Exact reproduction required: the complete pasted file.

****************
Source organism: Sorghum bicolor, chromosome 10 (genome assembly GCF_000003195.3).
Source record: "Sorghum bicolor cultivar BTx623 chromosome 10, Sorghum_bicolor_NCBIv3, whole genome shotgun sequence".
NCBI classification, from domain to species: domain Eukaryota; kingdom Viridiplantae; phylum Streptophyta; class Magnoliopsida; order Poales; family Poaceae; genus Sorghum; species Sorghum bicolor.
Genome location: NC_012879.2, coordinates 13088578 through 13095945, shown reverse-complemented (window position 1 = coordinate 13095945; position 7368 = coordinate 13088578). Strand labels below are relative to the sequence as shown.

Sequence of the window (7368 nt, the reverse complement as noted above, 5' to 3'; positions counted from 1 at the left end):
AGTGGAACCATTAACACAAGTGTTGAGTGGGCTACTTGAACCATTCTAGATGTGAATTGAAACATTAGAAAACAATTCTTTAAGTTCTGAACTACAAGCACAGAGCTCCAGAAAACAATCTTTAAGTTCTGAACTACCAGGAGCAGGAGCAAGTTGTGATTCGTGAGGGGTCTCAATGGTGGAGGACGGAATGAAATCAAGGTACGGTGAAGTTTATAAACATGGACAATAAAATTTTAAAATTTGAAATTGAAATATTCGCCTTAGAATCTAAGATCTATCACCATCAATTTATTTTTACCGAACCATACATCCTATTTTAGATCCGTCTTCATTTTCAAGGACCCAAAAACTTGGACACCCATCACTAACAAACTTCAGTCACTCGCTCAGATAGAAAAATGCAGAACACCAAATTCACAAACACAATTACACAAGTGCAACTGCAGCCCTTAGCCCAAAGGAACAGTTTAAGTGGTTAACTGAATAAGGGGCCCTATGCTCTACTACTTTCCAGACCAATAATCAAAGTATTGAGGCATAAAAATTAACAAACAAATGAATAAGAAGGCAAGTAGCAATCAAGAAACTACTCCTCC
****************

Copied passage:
Source organism: Sorghum bicolor, chromosome 10 (genome assembly GCF_000003195.3).
Source record: "Sorghum bicolor cultivar BTx623 chromosome 10, Sorghum_bicolor_NCBIv3, whole genome shotgun sequence".
NCBI classification, from domain to species: domain Eukaryota; kingdom Viridiplantae; phylum Streptophyta; class Magnoliopsida; order Poales; family Poaceae; genus Sorghum; species Sorghum bicolor.
Genome location: NC_012879.2, coordinates 13088578 through 13095945, shown reverse-complemented (window position 1 = coordinate 13095945; position 7368 = coordinate 13088578). Strand labels below are relative to the sequence as shown.

Sequence of the window (7368 nt, the reverse complement as noted above, 5' to 3'; positions counted from 1 at the left end):
AGTGGAACCATTAACACAAGTGTTGAGTGGGCTACTTGAACCATTCTAGATGTGAATTGAAACATTAGAAAACAATTCTTTAAGTTCTGAACTACAAGCACAGAGCTCCAGAAAACAATCTTTAAGTTCTGAACTACCAGGAGCAGGAGCAAGTTGTGATTCGTGAGGGGTCTCAATGGTGGAGGACGGAATGAAATCAAGGTACGGTGAAGTTTATAAACATGGACAATAAAATTTTAAAATTTGAAATTGAAATATTCGCCTTAGAATCTAAGATCTATCACCATCAATTTATTTTTACCGAACCATACATCCTATTTTAGATCCGTCTTCATTTTCAAGGACCCAAAAACTTGGACACCCATCACTAACAAACTTCAGTCACTCGCTCAGATAGAAAAATGCAGAACACCAAATTCACAAACACAATTACACAAGTGCAACTGCAGCCCTTAGCCCAAAGGAACAGTTTAAGTGGTTAACTGAATAAGGGGCCCTATGCTCTACTACTTTCCAGACCAATAATCAAAGTATTGAGGCATAAAAATTAACAAACAAATGAATAAGAAGGCAAGTAGCAATCAAGAAACTACTCCTCC